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How do you conditions your dogs for sports? And do you: see an improvement in your dogs? Less chance of them getting broken? And do you still spend the same amount on up keep(massage and chiropractic care)?

 

Also what type of stretches do you do with them?

 

Thanks just curious. :)

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I am lucky to live in a rural area and can let my dog free-range when I walk. We go on at least one 30-40 minute walk (for me) once a day in addition to several other short walks for doing his business. I will try to up his aerobic activity a couple of times a week with short sessions (~5 minutes) of fetch. I can not speak to if he has improved because of this because we have always had this routine. My rehab vet does encourage me to let him walk and free range as some of the best exercise for keeping a dog fit. Of course, any time a dog (or human) is fit, there will generally be less probability of injury (as long as the dog isn't doing anything crazy).

 

I do not routinely ask my dog to do stretches, but have heard that bows and sport ball work can be helpful. WRT right before an agility run, I will try to walk or slow jog my dog for about 5 minutes to get the blood flowing, then I will ask for some backing up or bows or a few other tricks. I very seldom will use the practice jump, and if I do, I always jump him after he has had his 5 minute warm-up. Not only does my rehab vet recommend this routine, but I have also read a similar recommendation by another sport vet (Chris Zink?, I think).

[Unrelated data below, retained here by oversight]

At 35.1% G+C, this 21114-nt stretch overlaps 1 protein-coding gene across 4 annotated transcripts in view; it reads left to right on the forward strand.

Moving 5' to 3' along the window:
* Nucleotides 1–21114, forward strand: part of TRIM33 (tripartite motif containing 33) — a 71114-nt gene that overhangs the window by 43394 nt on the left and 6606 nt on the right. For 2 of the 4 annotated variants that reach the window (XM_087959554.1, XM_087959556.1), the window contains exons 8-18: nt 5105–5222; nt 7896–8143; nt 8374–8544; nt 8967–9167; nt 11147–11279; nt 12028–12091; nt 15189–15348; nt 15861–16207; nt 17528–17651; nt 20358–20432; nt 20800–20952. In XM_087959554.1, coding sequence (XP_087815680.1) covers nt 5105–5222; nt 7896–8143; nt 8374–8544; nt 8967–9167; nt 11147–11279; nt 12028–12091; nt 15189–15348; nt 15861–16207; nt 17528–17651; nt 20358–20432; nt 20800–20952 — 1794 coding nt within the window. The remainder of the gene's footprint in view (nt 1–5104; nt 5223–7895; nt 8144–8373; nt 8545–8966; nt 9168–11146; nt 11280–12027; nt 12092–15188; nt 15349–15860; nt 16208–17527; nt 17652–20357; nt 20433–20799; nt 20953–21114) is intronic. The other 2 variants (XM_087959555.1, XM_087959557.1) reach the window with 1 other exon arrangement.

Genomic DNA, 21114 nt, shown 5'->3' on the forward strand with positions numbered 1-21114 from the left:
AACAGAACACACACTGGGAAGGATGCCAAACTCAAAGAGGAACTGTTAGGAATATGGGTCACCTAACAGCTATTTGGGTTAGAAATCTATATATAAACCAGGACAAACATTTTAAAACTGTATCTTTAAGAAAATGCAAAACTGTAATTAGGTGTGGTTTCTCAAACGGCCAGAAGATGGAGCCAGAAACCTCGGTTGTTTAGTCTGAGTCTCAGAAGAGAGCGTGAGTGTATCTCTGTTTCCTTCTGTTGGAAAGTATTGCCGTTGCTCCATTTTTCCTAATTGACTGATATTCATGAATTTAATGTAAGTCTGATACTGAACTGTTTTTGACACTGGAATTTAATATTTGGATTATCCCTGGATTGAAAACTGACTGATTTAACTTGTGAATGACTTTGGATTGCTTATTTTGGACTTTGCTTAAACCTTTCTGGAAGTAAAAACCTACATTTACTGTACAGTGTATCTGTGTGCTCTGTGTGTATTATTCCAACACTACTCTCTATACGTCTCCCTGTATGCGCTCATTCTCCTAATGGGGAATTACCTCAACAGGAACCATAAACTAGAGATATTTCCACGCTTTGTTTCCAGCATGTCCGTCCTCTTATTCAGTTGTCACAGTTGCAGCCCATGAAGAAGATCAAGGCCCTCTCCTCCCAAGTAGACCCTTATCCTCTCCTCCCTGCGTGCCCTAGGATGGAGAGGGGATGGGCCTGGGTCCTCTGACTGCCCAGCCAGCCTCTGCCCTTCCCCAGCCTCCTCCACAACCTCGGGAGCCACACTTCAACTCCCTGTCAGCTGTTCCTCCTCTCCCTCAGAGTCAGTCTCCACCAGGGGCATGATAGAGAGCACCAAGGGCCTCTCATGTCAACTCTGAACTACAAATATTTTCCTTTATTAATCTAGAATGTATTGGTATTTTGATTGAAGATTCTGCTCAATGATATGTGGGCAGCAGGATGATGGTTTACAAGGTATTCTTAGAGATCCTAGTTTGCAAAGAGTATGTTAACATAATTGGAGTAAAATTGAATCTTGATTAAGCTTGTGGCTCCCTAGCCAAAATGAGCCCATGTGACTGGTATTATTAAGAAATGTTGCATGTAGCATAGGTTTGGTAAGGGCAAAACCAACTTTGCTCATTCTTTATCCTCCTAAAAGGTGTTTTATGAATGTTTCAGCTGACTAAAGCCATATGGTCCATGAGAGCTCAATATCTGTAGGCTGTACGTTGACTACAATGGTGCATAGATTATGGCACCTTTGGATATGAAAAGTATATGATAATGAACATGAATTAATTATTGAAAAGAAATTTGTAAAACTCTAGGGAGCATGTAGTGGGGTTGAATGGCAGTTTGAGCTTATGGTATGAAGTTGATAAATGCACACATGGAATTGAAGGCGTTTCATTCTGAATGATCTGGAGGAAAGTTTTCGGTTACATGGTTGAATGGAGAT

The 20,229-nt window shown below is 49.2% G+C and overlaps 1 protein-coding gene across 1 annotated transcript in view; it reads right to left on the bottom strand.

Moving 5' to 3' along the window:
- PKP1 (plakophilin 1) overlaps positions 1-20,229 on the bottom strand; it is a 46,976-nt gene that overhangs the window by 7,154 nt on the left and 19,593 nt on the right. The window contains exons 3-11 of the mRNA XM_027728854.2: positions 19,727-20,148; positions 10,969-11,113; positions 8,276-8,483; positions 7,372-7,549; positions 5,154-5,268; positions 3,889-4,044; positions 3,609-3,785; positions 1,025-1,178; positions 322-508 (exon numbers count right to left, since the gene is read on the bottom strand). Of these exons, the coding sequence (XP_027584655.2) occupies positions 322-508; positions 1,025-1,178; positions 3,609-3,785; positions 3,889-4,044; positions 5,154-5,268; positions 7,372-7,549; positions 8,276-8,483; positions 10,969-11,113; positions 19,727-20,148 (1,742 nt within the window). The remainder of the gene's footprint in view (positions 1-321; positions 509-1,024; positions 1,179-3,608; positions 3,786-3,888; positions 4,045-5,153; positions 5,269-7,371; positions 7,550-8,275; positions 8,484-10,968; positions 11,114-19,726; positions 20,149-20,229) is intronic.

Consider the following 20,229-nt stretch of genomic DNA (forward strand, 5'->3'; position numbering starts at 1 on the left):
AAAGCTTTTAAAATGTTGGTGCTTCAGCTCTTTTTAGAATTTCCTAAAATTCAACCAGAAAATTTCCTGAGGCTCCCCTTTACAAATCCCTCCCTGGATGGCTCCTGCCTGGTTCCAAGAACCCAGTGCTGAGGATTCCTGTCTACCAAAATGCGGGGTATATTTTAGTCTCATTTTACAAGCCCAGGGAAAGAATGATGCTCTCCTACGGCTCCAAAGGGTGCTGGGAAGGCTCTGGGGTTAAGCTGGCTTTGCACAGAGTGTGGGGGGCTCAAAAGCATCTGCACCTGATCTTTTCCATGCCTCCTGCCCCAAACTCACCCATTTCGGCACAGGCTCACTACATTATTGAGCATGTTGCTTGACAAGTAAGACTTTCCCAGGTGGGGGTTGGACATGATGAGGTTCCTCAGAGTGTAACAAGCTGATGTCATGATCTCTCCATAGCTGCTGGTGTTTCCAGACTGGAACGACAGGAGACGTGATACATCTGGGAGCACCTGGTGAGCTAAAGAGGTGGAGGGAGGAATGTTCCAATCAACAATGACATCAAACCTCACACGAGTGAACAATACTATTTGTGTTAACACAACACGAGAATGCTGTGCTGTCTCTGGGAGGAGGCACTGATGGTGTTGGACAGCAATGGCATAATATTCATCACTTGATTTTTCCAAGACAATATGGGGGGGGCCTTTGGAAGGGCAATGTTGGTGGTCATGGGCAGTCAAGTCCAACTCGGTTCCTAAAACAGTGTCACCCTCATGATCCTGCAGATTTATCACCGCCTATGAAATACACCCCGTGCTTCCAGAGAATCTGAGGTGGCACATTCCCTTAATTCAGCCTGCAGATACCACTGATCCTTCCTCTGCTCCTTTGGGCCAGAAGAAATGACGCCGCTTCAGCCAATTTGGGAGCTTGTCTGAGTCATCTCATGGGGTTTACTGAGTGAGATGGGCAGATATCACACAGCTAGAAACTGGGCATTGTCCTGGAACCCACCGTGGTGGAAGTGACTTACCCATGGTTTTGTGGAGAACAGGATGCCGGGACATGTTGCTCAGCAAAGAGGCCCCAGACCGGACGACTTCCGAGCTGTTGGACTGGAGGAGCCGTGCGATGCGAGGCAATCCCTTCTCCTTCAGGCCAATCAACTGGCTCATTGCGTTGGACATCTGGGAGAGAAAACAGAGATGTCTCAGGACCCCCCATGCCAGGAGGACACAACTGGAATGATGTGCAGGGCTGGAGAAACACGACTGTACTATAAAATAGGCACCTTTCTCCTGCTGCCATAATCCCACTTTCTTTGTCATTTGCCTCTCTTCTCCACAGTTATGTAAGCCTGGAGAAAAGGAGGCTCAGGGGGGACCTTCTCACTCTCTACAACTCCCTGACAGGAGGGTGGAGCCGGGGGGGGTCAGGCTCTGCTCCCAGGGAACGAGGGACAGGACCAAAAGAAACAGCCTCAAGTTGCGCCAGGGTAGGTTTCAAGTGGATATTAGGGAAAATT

Jovi

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No - no special conditioning, massage, stretches, physio, chiro etc. I only spend money and effort on anything if convinced that it is needed, not because other people do. I do think there is a tendency to overcomplicate things.

 

In 15 years we have had 7 agility dogs and no agility related injuries - and only a couple of others. They have never needed "upkeep". If I really needed to spend money routinely on keeping my dog in shape to do agility I would question whether it should be doing it at all.

 

Before a run my daughter will run her dog in the exercise area and do some turns with him but that's as much to focus his mind as anything. Our 12 1/2 year old has hardly ever been warmed up in any really effective way and is still going strong in competition.